Thursday, January 10, 2013

Why study history?

Right now my middle school students are studying the Enlightenment. This was a powerful time in Western culture, as the Enlightenment thinkers emphasized reason over dogmatic faith and superstition, and scientists were refining exact methods of observation and experimentation. However, for many students, studying the Enlightenment entails the memorization of a bunch of people – Newton, Hobbes, Smith, Descartes, Voltaire, Franklin and Jefferson – and a bunch of dates. But, the spirit of the Enlightenment was exploration, discovery and independence. I'm hoping our current project will help the students recognize the powerful influence of the various ideas from the Enlightenment on our modern sensibilities.

The students will be creating a 3-dimensional model of a monument for an Enlightenment figure or event. Within the model, the students need to focus on the ideas and impact of the person, not just the events of his/her life or list the work done. Students have completed research on their individuals, completed a planning guide for the monument which asked them to think about the message behind their monument and how the design would support that message. Today they began drafting some paragraphs to describe the person's life and work and the impact the person's work has on modern life. Here is the outline I provided:
  1. Importance - explain why you feel this person and ideas should be remembered
    • Write a strong topic sentence
      • Topic (person & work) + a claim (opinion about why he/she and work is important) = strong topic sentence
    • Include some basic facts about the person's life and work
      • Use the information you researched
  1. Purpose - explain the message this monument is communicating and how the design will support that message
    • What is the lesson or moral of the person's life that will be illustrated in the monument?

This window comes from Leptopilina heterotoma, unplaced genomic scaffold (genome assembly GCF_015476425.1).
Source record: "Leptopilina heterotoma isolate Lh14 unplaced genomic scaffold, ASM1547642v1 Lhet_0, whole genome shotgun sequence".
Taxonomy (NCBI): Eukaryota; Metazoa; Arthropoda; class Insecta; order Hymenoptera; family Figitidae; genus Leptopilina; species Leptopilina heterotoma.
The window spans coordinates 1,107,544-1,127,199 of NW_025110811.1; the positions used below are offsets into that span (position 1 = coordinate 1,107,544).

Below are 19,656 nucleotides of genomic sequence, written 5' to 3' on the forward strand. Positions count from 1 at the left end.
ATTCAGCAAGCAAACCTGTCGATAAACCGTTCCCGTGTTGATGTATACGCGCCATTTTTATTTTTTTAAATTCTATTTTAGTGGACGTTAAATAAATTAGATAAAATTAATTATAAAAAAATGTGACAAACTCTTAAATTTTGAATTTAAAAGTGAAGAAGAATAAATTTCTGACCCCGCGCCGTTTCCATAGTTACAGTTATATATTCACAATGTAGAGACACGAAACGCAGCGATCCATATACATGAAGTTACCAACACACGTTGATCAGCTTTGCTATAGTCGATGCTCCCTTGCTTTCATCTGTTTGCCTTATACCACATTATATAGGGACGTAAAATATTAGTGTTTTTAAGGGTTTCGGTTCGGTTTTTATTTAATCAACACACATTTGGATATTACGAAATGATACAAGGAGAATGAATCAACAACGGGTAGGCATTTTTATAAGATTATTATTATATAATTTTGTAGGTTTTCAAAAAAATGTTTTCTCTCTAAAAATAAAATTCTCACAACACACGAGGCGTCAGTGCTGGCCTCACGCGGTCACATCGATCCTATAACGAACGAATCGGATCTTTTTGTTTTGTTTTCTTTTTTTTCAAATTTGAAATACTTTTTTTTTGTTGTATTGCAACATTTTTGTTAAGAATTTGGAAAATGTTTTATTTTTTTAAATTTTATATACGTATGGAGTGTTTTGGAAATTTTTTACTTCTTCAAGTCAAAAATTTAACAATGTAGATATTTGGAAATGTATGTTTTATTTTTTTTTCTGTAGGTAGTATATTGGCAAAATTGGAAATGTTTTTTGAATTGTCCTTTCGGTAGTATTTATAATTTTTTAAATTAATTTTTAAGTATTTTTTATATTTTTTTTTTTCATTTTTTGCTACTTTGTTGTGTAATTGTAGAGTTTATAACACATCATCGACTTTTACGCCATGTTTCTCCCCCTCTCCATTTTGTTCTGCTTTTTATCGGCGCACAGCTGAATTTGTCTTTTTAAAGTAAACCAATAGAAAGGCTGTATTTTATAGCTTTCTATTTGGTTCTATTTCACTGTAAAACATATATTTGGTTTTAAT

• Write a strong topic sentence
      • State the lesson/moral + how he/she exhibits this lesson/moral.
    • Include some examples from the person's life and work that support this lesson/moral
  1. Content - explain the information/ideas you intend your audience to think about when they visit your monument and how the design will present these ideas
    • Write a strong topic sentence
      • This monument will show …....
    • Describe the monument
      • What will it look like? How big? What materials? The setting?
      • What information/content/pictures will be on the monument?
        • Be specific – list the quotes, pictures, etc
      • How will people use and view the monument? Walk through it? Walk around it? Sit and contemplate it?
  1. Feelings - explain the feelings you want to evoke in people when they visit your monument and how the design will evoke those feelings
    • Write a strong topic sentence
      • When people leave this monument they should feel _________ because ________
    • How will the design, material and use of the monument help evoke (create) these feelings?
As I conferred with students throughout the class, one of the major ideas they struggled with was making the initial claim. Why is this person's work still important? The other idea they struggled with was the purpose of the monument. I have been encouraging them to think beyond just showing the person's work or discovery, but to look at what lesson or moral can we learn from the person's life.

Some major lessons that students are learning from the Enlightenment thinkers include:
  • Catherine the Great – Education is key.
  • Joseph II of Habsburg – Equality for all.
  • Mary Wollstonecraft - Writing can change the world.
  • Thomas Jefferson – Change can happen without violence and through the written word.
  • Ben Franklin – Never give up.
  • Mozart – Even prodigies needed to practice to get better.
  • Isaac Newton – Censorship stifles ideas.
This, I believe, is the purpose of studying history. Not just to know what happened and when, but to learn a lesson from it and be able to apply it to our own lives. I hope my students begin to see this through our classes together.

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